KM in international developmentStakeholder and community engagement

Moving towards a fifth generation of knowledge management for development

This article is part of two ongoing series of articles: stakeholder and community engagement and KM in international development.

A fifth generation of knowledge management for development (KM4D) has been proposed in a 2013 paper1 and a 2018 follow-on paper2 by Sarah Cummings and colleagues, based on generations identified from mainstream knowledge management (KM) and KM4D (Table 1).

Five generations of KM4D
(Source: Cummings et al. 2013, Cummings et al. 2018).

As shown in Table 1, the identifying concept of the fifth generation of KM4D is cross-domain knowledge integration and knowledge co-creation, and its features are:

  • multiple knowledges
  • multi-stakeholder processes
  • global public good and knowledge commons
  • emphasis on local knowledge
  • emergence and complexity.

Multiple knowledges and multi-stakeholder processes

Sarah Cummings and colleagues advise that multiple knowledges are enshrined in all individuals and involve individual, community, specialist, organisational and holistic knowledge. Resolution of complex, socially embedded problems involves different types of knowledge. More and more, there is an acknowledgement that the central real world issues of development cannot be solved by one party, one discipline or one type of knowledge. Understandings of multiple knowledges also call for a proliferation of different kinds of multi-stakeholder processes which are variously labelled round tables, communities of practice, platforms, partnerships and networks.

Global public good and knowledge commons

Sarah Cummings and colleagues advise that intellectual property rights are all important because they can stop the flow of knowledge and, thus, form a barrier to development. In consequence, a key feature of the fifth generation of KM4D is the concept of the understanding of knowledge as a global public good. Without the establishment of a knowledge commons, much knowledge will remain in the hands of commercial interests, protected by intellectual copyright laws and will not be accessible to for those who need this knowledge to develop.

Emphasis on local knowledge

In the exogenous paradigm of development, development is externally generated, and in the endogenous paradigm, development is internally generated. Sarah Cummings and colleagues advise that in the fifth generation of KM4D, the emphasis needs to be on local, endogenous development. This is because Development is largely the result of the synergy among the many innovative initiatives people take every day in their local societies, generating new and more effective ways of producing, trading, and managing their resources and their institutions.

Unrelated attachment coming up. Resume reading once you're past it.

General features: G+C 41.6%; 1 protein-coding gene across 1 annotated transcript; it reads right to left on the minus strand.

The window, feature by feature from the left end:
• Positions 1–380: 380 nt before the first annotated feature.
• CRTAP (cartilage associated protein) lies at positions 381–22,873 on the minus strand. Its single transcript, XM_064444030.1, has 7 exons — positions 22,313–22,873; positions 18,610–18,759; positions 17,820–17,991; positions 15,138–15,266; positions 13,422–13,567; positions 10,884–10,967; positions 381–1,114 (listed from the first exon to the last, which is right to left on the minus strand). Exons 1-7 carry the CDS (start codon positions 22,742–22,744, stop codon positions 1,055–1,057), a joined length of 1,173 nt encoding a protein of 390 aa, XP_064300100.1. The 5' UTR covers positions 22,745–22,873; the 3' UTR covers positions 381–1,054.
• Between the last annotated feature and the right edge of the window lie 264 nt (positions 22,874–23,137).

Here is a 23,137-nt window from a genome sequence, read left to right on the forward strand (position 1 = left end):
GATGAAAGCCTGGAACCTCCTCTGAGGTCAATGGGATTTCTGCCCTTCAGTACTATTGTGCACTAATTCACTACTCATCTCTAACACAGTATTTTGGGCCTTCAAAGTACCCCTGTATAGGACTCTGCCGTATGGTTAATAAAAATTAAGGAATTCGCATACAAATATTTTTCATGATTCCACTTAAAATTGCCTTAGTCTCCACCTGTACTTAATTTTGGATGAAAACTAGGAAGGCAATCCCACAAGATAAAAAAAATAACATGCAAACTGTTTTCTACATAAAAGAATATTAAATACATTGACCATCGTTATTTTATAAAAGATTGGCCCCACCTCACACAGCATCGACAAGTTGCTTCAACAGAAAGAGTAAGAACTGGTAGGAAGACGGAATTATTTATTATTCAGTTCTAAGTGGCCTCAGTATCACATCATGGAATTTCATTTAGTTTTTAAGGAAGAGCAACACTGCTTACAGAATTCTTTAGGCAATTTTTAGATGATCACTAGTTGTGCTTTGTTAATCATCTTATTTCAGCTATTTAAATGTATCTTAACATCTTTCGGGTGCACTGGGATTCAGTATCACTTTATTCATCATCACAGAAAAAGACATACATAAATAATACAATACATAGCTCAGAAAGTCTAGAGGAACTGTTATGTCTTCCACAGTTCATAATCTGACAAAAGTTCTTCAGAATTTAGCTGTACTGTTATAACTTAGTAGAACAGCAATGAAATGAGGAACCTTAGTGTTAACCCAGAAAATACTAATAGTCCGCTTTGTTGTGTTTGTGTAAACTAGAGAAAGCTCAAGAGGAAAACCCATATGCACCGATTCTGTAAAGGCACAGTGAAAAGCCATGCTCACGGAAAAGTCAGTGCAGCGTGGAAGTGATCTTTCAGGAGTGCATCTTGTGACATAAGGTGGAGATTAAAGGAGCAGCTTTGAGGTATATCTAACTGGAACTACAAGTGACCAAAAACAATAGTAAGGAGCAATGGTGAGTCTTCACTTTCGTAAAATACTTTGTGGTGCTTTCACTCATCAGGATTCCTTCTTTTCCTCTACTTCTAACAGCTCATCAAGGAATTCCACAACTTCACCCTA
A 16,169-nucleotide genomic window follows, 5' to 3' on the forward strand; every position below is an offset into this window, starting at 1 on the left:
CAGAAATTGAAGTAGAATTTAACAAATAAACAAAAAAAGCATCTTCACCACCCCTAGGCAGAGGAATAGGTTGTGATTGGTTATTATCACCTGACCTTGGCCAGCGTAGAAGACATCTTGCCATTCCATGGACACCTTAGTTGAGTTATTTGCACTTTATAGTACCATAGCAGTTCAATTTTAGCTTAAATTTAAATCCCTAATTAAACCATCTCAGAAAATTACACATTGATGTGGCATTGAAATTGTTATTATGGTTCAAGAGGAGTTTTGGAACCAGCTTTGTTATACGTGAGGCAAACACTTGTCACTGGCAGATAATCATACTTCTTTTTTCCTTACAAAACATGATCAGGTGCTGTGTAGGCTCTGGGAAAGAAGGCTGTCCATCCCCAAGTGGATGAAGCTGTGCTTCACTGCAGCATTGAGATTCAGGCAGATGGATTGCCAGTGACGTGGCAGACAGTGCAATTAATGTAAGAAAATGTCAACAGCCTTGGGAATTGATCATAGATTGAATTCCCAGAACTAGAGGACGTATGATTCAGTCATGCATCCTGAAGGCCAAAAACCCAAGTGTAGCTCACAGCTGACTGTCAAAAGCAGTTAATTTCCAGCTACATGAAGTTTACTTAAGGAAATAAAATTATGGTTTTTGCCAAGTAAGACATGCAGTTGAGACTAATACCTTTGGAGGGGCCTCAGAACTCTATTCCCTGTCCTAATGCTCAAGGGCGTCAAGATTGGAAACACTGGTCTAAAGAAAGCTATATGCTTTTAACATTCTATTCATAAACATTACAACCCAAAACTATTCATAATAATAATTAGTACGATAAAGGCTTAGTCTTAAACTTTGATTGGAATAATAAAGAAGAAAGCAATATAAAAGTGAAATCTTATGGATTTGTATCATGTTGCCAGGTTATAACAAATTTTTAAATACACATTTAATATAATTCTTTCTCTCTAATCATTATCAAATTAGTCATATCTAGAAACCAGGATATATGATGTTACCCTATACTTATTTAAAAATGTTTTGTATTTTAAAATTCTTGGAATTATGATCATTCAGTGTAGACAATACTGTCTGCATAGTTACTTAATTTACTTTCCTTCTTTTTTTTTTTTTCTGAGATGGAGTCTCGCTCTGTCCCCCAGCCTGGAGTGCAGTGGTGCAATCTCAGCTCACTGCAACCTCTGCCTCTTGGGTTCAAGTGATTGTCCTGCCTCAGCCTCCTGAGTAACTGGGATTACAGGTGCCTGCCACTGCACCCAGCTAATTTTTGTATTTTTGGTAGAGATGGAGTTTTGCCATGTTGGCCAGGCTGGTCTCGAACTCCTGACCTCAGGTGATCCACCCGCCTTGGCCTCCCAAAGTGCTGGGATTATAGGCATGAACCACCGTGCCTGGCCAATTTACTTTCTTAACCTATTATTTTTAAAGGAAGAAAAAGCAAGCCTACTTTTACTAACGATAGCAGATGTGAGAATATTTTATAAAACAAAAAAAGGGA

Emergence and complexity

Sarah Cummings and colleagues advise that as we learn more about the nature of complex social systems, it becomes increasingly clear that ‘top down and linear’ strategies for change do not work. there is an increasing understanding that societies, economies, and ecosystems do not behave in linear and mechanical ways, rather that they are complex adaptive systems. The principles of emergence imply that over-controlling approaches will not work well within complex systems and that, in order to maximise system adaptiveness, there must be opportunity for innovation and novelty to occur. Bringing in and valuing knowledge from multiple stakeholders is a dominant feature in strategies that have complexity at heart.

Other evidence for the desirability of a fifth generation of KM4D

In proposing a fifth generation of KM4D, Sarah Cummings and colleagues have drawn on insights from the field of transdisciplinary research. Complementing this, I’ve coordinated and been involved in numerous projects in the field of natural resource management that also clearly demonstrate the desirability of the proposed fifth generation of KM4D.

One such example is the 1998-9 Sustainable Management of the Helidon Hills Project. The Helidon Hills is a large area of high conservation value native forest that was facing a range of conflicting and competing land use and management issues, and the Helidon Hills Project was highly regarded for the way in which it engaged stakeholders and the community in addressing these issues.

As I discuss in the two RealKM Magazine articles Case Study: Knowledge transfer and sharing through collaborative learning and governance and Case Study: How to overcome resistance and denial when engaging stakeholders, the Helidon Hills Project exhibited the identifying concept and all features of the fifth generation of KM4D:

Cross-domain knowledge integration and knowledge co-creation – The Helidon Hills Project used collaborative learning and governance processes which were responsive to the situational complexities and social context of the Helidon Hills area.

Multiple knowledges – The Helidon Hills Project drew on all scientific knowledge relevant to the area, and the knowledge of all stakeholders with an interest in the area including all landholders, all government agencies responsible for the area, and everyone in the wider community with an interest or stake in the area.

Multi-stakeholder processes – The Helidon Hills Project facilitated the input and involvement 0f multiple stakeholders, both individually and collectively, followed by bringing people with conflicting issues together to work through and resolve their concerns.